A conviction for criminal solicitation is generally punishable at one degree less than the penalty for the requested crime. For example, if a person requests that another person commit a first-degree felony, the criminal solicitation charge can be punished as a second-degree felony. A request to commit a third-degree felony can be punished as a class A misdemeanor.

Criminal Defense Attorney - Consequences of ConvictionExceptions to this general rule are set forth in Utah Code 76-4-204. Under this section of the Utah criminal code, criminal solicitation of certain first-degree felony offenses are still punishable at the first-degree felony level with the potential for life in prison as a maximum sentence, but with a lower minimum term ranging from three years to fifteen years in prison.

If the requested crime is actually committed, the defendant may instead by prosecuted as a “party” to the offense under Utah Code 76-2-202. A defendant convicted as a party to the offense is guilty of the same level offense as if the defendant had personally committed the crime.

Can criminal solicitation include a misdemeanor offense?

Criminal solicitation under Utah Code 76-4-204 covers only solicitation to commit a felony offense. A request to commit a misdemeanor offense will not support a criminal solicitation charge.

However, if the misdemeanor crime is actually committed as a result of the request, the person who made the request can be prosecuted as a “party” to the offense. The penalties for a person who is prosecuted as a “party” can be just as harsh as the penalties imposed against the person who actually committed the offense.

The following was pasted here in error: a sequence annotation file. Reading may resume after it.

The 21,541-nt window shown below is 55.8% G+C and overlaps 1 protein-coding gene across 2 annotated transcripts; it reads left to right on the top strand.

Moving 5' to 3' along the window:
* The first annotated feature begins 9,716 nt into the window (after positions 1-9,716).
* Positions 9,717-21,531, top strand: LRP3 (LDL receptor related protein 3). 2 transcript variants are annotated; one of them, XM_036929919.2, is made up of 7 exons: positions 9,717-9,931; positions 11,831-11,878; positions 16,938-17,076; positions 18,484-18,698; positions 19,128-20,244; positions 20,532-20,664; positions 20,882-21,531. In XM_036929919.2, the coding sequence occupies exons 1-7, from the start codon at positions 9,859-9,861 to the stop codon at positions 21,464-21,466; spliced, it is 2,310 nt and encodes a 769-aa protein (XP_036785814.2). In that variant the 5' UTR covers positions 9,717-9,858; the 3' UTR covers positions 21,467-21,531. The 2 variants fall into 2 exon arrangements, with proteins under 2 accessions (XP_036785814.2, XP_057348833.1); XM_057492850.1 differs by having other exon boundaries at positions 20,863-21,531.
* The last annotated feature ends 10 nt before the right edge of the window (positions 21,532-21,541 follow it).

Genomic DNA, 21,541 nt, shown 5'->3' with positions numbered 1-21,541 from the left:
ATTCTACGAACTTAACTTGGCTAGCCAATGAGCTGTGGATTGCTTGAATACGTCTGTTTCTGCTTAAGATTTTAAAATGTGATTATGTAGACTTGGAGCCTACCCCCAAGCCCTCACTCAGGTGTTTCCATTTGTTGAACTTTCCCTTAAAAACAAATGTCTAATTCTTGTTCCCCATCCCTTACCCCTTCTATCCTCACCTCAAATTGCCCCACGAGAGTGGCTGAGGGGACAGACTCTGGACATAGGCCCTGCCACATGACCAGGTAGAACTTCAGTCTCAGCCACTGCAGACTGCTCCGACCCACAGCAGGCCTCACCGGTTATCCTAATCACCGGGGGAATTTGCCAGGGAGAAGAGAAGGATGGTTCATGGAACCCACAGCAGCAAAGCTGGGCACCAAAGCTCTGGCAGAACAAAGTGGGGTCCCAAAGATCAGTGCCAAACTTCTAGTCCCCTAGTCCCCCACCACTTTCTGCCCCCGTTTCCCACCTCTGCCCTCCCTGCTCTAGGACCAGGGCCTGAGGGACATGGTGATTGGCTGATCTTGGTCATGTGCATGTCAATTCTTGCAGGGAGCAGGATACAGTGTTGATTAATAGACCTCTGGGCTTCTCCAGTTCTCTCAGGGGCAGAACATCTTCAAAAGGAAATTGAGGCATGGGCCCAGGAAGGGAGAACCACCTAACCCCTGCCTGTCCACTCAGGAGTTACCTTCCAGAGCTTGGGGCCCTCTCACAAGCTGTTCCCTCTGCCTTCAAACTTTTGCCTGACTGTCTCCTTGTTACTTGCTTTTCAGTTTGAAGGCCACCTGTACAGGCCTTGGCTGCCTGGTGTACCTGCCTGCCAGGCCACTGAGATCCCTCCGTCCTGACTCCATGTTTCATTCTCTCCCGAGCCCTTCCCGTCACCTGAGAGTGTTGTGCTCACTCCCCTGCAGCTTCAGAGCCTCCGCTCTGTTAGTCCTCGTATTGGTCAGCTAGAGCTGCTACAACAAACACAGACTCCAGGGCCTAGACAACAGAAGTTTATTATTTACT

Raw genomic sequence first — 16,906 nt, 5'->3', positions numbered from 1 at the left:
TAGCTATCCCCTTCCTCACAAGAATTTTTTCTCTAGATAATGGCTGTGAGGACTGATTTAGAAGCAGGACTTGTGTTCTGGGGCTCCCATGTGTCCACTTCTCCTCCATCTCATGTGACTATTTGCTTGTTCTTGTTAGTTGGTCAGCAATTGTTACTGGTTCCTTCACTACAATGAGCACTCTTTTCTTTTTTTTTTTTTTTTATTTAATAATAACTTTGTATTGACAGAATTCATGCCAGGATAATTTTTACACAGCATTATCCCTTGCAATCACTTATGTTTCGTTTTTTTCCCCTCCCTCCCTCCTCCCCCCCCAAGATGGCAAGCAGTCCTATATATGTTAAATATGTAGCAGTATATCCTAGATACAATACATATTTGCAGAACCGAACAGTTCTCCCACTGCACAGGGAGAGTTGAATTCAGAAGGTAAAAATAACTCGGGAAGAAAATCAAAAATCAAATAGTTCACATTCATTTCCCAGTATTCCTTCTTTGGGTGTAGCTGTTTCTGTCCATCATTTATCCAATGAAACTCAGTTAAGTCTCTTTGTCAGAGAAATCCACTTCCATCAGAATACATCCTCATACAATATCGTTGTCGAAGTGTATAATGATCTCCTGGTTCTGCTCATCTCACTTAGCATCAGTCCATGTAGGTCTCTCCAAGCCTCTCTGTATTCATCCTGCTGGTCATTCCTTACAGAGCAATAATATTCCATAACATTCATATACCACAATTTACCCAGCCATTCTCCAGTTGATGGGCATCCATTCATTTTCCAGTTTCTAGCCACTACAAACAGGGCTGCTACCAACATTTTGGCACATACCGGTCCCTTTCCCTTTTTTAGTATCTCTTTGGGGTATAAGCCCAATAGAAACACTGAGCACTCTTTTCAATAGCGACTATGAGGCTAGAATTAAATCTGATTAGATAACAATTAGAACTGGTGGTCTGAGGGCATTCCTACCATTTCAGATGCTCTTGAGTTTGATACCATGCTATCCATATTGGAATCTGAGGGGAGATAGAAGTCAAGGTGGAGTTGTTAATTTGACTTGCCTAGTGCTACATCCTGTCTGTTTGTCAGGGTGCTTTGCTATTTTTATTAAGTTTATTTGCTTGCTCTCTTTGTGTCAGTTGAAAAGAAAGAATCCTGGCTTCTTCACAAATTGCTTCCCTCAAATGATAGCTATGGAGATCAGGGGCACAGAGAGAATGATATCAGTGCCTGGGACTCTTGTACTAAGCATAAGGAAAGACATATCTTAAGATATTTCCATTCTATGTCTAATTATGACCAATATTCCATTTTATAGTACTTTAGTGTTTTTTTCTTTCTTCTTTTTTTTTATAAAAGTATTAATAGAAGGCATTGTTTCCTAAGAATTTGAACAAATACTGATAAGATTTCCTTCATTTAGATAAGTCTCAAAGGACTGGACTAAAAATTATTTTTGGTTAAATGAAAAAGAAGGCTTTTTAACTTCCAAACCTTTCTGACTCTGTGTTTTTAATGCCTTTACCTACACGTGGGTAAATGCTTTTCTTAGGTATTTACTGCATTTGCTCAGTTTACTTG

Is criminal solicitation the same as sex solicitation?

Criminal solicitation is a criminal offense entirely separate from the offense of sex solicitation. Utah Code 76-10-1313 establishes the crime of “sexual solicitation.” The level of offense for a charge of sexual solicitation can range from a class B misdemeanor to a third-degree felony, depending on the age of the person solicited and depending on whether the defendant has been previously convicted of a similar offense.

Finding a Utah Criminal Defense Attorney in Salt Lake City

If you have been charged with criminal solicitation or other criminal offenses in Utah, the assistance of an experienced criminal attorney can be vital to achieving the best outcome for your case. The criminal justice system is complex, and the consequences of conviction can be severe.

Based in Salt Lake City, criminal attorney Stephen Howard provides legal services to clients throughout Utah. His track record includes not guilty verdicts and dismissals for some of the most serious charges on the books in Utah.

Contact us today to arrange for a confidential consultation.

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Serving Salt Lake, Davis, Weber, Utah, Cache, Tooele, Summit, Box Elder, and Wasatch Counties, and all of Utah.

Attorney Stephen Howard practices as part of the Canyons Law Group, LLC and Stephen W. Howard, PC.

Offices in Salt Lake and Davis Counties
560 South 300 East, Suite 200, Salt Lake City, UT 84111
952 S. Main St., Suite A, Layton, UT 84041

Call now to arrange for a confidential initial consultation with an experienced and effective Utah criminal defense lawyer.

In Salt Lake City, call 801-449-1409.
In Davis County, call 801-923-4345.

Stephen W. Howard, PC